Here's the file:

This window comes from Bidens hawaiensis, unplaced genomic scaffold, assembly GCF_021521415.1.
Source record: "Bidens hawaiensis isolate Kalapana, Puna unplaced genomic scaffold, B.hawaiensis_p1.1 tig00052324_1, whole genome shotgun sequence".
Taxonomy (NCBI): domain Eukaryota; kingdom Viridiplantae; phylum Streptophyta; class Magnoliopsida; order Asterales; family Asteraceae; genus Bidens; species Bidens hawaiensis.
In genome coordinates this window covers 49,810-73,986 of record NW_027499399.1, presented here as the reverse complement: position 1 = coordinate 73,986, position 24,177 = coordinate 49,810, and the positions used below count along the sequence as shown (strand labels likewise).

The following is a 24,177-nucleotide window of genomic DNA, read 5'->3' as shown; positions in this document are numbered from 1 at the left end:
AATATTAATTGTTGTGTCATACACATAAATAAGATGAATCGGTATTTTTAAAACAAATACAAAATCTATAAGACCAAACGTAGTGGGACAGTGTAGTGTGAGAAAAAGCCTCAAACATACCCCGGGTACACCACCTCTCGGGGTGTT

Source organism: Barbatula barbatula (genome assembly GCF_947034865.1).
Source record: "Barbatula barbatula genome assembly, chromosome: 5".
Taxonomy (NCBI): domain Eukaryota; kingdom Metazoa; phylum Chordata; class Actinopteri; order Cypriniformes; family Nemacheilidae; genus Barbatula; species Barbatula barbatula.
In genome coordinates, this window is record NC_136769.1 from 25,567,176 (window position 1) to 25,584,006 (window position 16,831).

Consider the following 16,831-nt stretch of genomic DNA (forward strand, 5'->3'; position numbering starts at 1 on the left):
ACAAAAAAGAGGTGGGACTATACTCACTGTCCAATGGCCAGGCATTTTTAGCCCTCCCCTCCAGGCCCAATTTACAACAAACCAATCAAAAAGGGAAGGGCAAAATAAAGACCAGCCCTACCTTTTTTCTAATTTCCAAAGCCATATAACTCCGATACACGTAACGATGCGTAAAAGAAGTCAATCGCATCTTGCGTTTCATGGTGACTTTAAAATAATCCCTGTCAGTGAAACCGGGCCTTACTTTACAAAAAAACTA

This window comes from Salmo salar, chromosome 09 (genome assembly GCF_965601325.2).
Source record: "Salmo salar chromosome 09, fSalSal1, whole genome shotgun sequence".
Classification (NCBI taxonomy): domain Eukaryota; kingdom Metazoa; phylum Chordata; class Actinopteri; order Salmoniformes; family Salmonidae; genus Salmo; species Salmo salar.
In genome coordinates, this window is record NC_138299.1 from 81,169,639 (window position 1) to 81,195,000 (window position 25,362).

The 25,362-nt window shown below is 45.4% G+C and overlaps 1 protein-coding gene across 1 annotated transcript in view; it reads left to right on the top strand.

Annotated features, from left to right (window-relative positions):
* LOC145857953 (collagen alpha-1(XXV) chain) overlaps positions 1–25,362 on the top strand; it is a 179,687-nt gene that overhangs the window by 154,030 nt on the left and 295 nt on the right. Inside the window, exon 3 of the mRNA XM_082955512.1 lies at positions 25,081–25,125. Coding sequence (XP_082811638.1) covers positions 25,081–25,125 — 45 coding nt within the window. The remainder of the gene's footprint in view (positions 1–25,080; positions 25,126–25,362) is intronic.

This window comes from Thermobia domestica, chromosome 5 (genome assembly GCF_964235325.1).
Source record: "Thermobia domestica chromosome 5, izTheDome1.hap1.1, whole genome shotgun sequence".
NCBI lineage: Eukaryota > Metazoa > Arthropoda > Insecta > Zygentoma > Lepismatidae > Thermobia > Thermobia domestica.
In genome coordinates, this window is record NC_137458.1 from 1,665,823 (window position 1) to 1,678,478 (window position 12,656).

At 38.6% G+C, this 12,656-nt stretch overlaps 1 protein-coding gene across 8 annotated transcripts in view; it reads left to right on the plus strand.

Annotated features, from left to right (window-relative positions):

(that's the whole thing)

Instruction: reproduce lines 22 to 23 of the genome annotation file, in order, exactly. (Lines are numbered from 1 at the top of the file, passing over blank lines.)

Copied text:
NCBI lineage: Eukaryota > Metazoa > Arthropoda > Insecta > Zygentoma > Lepismatidae > Thermobia > Thermobia domestica.
In genome coordinates, this window is record NC_137458.1 from 1,665,823 (window position 1) to 1,678,478 (window position 12,656).